People become experts and specialized in their fields of interest thus are able to respond efficiently and effectively in the arising problems of society. For instance, advanced technologies in food production helps a lot since more food are produced using new systems.

The Current Reality: Growing Population Affects the Environment Negatively

Many inventions, technologies and new systems are continuously booming. Yes, these help the human beings to cope with the arising human problems. So, the Cornucopians’ thinking has a point.

On the other hand, the Malthusian perspective appears more reliable for we observe that increasing global population lead to increased use of natural resources to meet the growing economic demand. This results to environmental degradation as predicted by Malthus.

We have limited resources. Scarcity on food resources becomes common in many developing countries like Africa and Asia. The report of Food and Agriculture Organization, referred to as the 2013 Global Hunger Index (GHI) from 2008-2012, shows that the global hunger situation has improved since 1990. However, despite the progress made, the level of hunger in the world remains serious in which 870 million people still experience hunger (IFPRI, 2013).

Manila at nightime
Manila at night (©2014 P. Regoniel)

The pollution emitted from  production and consumption of natural resources regardless of technological advantages has negative impacts on the ecological aspects of environment especially on the health of human beings. In addition, due to anthropogenic activities, the climatic condition on a global scale is also affected.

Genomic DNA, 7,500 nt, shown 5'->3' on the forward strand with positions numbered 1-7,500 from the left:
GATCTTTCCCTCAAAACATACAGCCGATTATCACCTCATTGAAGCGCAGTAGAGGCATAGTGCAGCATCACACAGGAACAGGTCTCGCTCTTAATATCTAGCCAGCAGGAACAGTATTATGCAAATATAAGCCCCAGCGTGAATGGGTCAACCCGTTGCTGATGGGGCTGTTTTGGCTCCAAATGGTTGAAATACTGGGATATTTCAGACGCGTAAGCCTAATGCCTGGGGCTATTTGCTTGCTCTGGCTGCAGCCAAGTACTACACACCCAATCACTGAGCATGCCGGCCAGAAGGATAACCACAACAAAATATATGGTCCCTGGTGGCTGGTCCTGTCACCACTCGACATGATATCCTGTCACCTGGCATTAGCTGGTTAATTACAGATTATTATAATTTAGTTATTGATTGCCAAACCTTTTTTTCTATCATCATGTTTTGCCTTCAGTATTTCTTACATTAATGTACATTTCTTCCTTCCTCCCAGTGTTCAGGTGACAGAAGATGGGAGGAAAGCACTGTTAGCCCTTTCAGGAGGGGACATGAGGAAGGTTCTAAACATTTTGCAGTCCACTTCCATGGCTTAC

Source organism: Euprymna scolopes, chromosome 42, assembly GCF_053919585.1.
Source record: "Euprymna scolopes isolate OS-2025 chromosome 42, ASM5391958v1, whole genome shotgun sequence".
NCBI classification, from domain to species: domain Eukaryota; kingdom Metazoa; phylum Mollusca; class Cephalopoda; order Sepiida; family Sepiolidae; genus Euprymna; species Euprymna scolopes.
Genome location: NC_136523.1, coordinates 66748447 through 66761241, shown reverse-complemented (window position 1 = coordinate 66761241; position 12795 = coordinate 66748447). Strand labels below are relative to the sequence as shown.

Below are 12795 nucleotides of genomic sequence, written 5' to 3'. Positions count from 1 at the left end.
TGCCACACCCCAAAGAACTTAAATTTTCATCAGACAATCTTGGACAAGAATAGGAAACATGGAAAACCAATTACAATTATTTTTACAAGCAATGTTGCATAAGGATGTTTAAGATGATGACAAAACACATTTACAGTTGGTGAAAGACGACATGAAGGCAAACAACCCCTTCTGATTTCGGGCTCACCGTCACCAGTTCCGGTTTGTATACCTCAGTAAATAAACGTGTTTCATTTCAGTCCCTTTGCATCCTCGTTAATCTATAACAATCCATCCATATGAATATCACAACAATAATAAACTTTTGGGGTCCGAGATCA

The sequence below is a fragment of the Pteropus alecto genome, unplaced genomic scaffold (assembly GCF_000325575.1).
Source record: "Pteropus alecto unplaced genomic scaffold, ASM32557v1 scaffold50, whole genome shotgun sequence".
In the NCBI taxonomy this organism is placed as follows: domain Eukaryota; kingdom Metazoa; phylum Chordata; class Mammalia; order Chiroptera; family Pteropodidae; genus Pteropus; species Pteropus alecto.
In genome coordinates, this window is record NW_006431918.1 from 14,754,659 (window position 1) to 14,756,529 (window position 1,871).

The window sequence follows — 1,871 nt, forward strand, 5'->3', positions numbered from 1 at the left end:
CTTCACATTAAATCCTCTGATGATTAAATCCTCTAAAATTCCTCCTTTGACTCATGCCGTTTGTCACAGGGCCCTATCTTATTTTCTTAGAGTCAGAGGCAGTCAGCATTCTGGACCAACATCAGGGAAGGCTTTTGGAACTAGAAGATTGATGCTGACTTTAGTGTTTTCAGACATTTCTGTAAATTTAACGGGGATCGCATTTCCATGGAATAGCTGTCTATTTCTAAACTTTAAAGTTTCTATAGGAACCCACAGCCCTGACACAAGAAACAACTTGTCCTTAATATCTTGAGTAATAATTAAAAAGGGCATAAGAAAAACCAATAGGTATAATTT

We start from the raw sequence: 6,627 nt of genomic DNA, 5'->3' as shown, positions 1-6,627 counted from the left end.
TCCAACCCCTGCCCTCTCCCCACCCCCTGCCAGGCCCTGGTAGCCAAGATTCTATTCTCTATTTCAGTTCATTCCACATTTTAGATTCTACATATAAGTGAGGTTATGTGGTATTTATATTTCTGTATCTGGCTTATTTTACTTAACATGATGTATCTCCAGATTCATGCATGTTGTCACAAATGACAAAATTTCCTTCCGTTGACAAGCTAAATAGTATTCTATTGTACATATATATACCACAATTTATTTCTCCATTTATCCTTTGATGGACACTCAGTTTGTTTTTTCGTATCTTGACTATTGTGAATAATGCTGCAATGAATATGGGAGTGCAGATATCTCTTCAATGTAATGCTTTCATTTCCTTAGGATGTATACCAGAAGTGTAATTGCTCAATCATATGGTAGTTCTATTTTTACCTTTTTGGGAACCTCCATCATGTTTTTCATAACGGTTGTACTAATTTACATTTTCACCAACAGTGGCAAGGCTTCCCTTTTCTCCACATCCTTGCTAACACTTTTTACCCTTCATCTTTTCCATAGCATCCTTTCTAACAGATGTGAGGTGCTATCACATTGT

Mobility of people affects the ecological condition of the environment. Encroachments of many lands in rural areas for expansion as identified for commercial establishments and different businesses happen. Settlers, then, in these occupied areas move to higher zones or transfer to other places. Environmental degradation, especially in the forested areas, then happens due to the disturbances brought by new settlers (Grimm et al., 2008; Fragkias et al., 2012).

How’s My City?

Population growth is also observed in the City of Puerto Princesa. The total inhabitants of the City in late 1870s was only 573 while the recorded population in year 2010 based on the latest census of the National Statistics Coordinating Board (2010) was 222,673; an increase of 38,760.91% was observed.

During early 1970s to 1990s, the City has 24 urban and 42 rural barangays. However, the classified urban villages around year 1998 until now increased to 35 barangays, while the classified rural regions decreased to 31 barangays.

Since not all families can afford to have their houses in designated areas of the government, some opted to settle in nearby coastal areas that resulted to squatting. Based from the conducted surveys of informal settlers by the city government during 1993 to 2005, there was a total of 5,326 households in 21 coastal areas of the City and 4,999 from various areas.

In order to solve the problem in housing and squatting, the local government launched a City Housing Program in 1993. One of the identified resettlement sites was Barangay Sicsican (CPDO, 2007).

The traffic situation is worsening in urban areas of the City along Rizal Avenue, Malvar Street and within the National Highway of Barangay San Miguel and San Pedro (CPDO, 2007). In year 1985, the Bureau of Land Transportation, Puerto Princesa Branch (1992) registered a total of 2,989 vehicles generally composed of motorcycles and tricycles. There was an increase of about 1,241.39% or 37,105 in year 2012 (40,094 registered vehicles) from year 1992.

Those are just some of the evidences that the Malthusian Theory may be the right after all.


City Planning and Development Office (2007). Socio-economic and physical profile. Puerto Princesa City. Philippines.